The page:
3 reasons you should wait to buy a house


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It’s super exciting to buy a home. You don’t need to ask permission to paint the walls, have a vegetable garden, or adopt a pet (or two). You also don’t need to deal with annual rent increases. But just because you’ve had a steady job for the past two years (or more) and could likely qualify for a mortgage doesn’t mean you’re ready to buy. You have other considerations before you take the plunge to homeownership.

Here are three reasons you should wait to buy a house.

1. You have too much debt

You might make a decent income, but you also must consider how much debt you carry before you apply for a home loan. Your lender will. They use a calculation called debt-to-income ratio (DTI). To qualify for most mortgage loans, you need a DTI of 43 percent or less.

You can figure what yours is by writing down all your debts, such as a student loan, car loan, your minimum credit card payment, and any other debt. Total that. Then figure out how much income you bring in. You figure your gross income, and add investment or bonus income. Divide your debt by your income. The lower your DTI the better. If it’s high, you’ll need to pay off some debt before you buy a home.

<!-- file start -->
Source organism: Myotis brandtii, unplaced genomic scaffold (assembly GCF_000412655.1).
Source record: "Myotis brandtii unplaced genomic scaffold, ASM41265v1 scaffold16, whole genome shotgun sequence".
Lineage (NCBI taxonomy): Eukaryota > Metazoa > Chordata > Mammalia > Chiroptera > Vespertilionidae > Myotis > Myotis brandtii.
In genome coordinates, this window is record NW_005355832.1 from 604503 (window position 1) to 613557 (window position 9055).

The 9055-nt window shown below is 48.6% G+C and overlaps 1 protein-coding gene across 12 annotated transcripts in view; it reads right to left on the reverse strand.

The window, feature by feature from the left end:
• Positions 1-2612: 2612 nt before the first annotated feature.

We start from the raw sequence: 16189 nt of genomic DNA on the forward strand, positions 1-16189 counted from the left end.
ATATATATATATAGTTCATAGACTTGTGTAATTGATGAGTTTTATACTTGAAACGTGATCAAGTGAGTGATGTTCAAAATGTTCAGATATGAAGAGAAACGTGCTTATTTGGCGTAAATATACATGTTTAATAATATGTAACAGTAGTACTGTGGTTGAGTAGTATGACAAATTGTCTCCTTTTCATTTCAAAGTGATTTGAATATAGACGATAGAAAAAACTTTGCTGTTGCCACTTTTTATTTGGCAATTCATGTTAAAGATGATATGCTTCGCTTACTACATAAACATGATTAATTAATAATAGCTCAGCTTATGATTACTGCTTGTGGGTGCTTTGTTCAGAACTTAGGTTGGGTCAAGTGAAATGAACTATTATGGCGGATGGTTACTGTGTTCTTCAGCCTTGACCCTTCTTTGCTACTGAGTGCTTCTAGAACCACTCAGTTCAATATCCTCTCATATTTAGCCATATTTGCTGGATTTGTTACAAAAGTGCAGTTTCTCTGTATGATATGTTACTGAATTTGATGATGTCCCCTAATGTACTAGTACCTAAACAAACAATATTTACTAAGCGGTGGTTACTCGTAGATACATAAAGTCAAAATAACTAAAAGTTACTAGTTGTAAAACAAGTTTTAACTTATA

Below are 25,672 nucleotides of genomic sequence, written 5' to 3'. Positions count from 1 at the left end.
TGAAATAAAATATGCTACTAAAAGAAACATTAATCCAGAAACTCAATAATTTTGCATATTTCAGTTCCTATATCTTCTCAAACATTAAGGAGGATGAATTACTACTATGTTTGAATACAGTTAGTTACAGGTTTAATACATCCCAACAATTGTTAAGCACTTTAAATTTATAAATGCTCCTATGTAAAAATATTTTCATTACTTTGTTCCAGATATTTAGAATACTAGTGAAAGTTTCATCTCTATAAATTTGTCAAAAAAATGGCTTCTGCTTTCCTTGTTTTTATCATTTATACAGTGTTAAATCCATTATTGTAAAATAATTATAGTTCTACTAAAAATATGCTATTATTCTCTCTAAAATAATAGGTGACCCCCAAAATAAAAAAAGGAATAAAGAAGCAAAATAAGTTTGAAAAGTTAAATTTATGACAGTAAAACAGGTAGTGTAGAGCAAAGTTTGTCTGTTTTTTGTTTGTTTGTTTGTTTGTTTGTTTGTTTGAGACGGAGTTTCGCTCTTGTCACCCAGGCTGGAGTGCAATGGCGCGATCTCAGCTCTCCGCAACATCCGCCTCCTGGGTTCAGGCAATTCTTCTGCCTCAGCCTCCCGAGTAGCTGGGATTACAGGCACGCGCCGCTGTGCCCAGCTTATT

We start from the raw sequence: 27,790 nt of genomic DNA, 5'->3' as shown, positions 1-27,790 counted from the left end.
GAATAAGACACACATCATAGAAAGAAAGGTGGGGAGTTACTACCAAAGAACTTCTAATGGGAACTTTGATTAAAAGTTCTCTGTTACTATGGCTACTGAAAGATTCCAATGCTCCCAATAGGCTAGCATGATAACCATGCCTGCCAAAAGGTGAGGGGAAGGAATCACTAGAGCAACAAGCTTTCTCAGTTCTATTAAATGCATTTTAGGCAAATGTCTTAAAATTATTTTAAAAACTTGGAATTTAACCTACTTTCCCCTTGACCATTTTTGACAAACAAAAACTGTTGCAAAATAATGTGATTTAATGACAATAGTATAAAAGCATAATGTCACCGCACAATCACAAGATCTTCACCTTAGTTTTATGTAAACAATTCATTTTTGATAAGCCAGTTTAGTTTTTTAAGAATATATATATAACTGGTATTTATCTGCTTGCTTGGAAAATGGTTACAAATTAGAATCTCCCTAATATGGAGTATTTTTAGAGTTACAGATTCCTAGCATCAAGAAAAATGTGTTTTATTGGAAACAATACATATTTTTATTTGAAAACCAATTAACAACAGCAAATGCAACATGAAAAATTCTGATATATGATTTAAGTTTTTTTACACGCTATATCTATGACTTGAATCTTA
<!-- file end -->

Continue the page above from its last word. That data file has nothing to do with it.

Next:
2. You’re not sure you’ll settle here

Once you buy a house, you can’t just pick up and move if you were to get a promotion or (surprise!) have a baby who needs more room. Well, you could, but you’ll lose a lot of money. All those closing costs and the new furniture and blinds that perfectly fit the house will be money you needlessly spent.

Plus, your mortgage payments go mostly toward interest in the early years. It takes a few years to start making a dent in the principle. You might not be able to sell the house right away, either, meaning you might have to drop the price, selling it for less than it’s worth.

And don’t forget the real estate agent’s commission of between 4 percent and 6 percent that you’ll need to pay when you sell. A good rule of thumb for buying a house is that you should stay in it for at least five years. Otherwise, you’re probably better off renting.

3. You don’t have a large down payment saved

You could buy a house with less than 20 percent saved for a down payment. But ask yourself whether you should. If you put down less than that, you’ll need to pay mortgage insurance to the lender. They charge you when you have less than 20 percent invested in the home in case you default.

If you get a private loan, expect to pay between 0.3 percent and 1.5 percent for private mortgage insurance (PMI). If you get a Federal Housing Administration loan, you’ll also pay mortgage insurance, no matter how much of a down payment you make.

You’ll pay an upfront premium of 1.75 percent of the loan amount and then an annual premium between 0.45 percent and 0.85 percent of the loan. The only way to stop paying mortgage insurance on an FHA loan is to refinance to a private loan once you have 20 percent equity in the home.

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